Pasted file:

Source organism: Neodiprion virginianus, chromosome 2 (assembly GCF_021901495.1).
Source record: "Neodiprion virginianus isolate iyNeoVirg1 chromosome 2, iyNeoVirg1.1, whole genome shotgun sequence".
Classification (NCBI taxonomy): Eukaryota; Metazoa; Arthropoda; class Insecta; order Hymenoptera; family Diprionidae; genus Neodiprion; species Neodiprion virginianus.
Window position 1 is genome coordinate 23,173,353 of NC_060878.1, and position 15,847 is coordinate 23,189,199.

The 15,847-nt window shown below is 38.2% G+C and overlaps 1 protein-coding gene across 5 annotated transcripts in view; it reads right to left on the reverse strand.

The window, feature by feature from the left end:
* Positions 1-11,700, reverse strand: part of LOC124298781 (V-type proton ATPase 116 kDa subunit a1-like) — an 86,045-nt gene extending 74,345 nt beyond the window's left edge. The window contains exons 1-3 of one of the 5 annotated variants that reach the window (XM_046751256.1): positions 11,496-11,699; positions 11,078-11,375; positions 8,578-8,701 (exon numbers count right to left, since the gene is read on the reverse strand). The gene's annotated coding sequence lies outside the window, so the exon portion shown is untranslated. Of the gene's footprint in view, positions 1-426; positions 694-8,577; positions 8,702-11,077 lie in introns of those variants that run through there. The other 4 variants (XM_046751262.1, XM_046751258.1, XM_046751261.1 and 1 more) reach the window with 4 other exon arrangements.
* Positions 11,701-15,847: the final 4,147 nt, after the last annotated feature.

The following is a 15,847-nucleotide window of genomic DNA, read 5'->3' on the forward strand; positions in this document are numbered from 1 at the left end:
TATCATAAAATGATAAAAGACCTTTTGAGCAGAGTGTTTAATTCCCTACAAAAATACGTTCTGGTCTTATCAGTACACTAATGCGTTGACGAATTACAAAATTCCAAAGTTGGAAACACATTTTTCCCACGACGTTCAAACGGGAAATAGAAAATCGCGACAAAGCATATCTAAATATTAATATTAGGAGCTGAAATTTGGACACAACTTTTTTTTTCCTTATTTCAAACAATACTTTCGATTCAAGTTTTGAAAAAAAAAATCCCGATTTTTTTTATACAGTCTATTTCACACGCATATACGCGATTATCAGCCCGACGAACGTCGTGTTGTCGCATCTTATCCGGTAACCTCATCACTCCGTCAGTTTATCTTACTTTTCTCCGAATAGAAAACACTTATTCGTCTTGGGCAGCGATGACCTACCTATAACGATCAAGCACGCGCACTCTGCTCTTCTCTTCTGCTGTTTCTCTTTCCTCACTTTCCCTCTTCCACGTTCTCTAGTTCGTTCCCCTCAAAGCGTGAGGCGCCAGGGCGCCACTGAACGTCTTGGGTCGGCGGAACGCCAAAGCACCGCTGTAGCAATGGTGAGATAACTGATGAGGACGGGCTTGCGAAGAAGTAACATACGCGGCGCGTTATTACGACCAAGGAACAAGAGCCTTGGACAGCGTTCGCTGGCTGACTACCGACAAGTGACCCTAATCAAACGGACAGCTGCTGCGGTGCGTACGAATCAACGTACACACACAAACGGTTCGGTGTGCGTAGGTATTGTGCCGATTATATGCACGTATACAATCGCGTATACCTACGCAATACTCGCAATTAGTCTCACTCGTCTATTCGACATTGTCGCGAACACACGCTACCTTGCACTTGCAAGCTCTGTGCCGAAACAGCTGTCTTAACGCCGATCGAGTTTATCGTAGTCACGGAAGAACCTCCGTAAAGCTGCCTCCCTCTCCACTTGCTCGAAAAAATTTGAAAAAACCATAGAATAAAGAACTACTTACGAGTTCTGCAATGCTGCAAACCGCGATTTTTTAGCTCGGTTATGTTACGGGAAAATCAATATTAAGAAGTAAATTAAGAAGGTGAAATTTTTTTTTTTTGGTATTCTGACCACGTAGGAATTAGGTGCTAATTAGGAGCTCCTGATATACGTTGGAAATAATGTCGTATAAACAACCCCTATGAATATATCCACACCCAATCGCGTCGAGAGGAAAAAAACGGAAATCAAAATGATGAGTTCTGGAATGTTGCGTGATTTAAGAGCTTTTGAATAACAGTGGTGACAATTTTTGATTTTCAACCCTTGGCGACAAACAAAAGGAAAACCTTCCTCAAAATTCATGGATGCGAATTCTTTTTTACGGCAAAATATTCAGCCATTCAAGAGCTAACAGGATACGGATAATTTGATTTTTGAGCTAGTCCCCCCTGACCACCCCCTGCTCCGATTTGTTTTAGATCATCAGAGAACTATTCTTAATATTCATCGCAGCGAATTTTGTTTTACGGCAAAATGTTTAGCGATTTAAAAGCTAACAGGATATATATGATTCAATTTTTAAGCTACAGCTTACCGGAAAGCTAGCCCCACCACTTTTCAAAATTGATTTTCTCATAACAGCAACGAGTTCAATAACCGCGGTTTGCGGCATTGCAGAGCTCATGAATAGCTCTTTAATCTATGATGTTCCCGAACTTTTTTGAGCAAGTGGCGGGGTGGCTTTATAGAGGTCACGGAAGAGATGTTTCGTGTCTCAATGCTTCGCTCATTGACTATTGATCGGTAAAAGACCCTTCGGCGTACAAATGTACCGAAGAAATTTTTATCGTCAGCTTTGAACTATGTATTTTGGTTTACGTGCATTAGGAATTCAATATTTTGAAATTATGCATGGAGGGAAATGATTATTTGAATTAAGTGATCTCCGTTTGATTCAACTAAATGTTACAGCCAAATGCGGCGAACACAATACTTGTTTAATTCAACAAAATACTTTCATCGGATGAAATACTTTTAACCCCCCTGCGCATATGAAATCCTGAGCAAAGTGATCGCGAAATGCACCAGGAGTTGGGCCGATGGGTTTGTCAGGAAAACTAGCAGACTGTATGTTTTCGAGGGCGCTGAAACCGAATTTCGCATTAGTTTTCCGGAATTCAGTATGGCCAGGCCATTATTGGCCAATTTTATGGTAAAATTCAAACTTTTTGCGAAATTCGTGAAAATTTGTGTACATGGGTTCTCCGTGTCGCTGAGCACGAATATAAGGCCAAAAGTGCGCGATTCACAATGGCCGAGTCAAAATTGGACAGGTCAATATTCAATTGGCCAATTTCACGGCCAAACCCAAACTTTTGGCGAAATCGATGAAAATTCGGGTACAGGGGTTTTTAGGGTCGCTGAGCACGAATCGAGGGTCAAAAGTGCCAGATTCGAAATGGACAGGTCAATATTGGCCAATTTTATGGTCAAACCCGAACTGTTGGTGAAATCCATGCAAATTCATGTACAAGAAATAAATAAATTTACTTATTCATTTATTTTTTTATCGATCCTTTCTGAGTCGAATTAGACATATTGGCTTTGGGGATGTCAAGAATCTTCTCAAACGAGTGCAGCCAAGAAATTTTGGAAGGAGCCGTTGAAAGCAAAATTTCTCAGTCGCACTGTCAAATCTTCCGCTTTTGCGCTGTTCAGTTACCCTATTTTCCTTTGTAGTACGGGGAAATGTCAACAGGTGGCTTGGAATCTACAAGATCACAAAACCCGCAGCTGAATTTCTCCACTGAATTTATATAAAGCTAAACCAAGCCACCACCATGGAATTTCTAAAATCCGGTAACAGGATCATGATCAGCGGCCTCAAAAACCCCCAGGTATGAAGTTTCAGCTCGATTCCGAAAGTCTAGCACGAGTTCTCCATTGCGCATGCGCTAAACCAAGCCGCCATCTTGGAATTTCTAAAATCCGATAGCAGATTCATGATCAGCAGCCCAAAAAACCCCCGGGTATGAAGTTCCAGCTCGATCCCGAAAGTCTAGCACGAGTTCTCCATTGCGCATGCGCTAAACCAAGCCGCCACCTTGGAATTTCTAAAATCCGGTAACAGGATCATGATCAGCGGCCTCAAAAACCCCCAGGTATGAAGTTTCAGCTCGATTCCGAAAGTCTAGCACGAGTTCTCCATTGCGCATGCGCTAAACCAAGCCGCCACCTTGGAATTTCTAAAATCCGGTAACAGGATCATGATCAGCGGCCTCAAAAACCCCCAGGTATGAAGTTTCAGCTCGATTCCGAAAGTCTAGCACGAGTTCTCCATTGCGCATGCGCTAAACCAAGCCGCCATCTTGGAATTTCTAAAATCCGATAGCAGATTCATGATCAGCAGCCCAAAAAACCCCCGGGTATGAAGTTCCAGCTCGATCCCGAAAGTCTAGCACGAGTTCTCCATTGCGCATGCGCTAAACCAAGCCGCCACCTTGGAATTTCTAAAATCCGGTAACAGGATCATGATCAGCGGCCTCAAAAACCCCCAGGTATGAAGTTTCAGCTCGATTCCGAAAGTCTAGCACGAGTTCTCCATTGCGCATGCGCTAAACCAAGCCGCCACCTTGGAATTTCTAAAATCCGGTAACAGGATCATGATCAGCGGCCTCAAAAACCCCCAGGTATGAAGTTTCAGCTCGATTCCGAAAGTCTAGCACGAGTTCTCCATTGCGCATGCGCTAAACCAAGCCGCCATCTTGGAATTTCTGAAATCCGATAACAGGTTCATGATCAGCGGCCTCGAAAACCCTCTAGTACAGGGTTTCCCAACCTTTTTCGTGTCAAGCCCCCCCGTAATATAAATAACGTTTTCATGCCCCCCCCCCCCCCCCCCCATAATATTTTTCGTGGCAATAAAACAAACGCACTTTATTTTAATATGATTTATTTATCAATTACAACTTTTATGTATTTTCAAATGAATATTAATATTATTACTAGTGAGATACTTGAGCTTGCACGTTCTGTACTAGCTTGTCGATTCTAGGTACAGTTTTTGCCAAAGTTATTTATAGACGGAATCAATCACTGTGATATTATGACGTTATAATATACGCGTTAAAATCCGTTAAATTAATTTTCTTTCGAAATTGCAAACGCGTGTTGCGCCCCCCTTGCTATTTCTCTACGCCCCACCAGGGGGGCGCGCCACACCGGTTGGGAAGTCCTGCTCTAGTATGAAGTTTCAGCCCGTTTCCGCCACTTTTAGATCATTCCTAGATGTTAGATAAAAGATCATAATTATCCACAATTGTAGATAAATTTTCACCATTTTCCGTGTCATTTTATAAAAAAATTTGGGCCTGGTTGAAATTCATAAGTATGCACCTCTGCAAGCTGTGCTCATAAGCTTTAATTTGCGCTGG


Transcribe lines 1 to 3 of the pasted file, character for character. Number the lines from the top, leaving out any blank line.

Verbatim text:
Source organism: Neodiprion virginianus, chromosome 2 (assembly GCF_021901495.1).
Source record: "Neodiprion virginianus isolate iyNeoVirg1 chromosome 2, iyNeoVirg1.1, whole genome shotgun sequence".
Classification (NCBI taxonomy): Eukaryota; Metazoa; Arthropoda; class Insecta; order Hymenoptera; family Diprionidae; genus Neodiprion; species Neodiprion virginianus.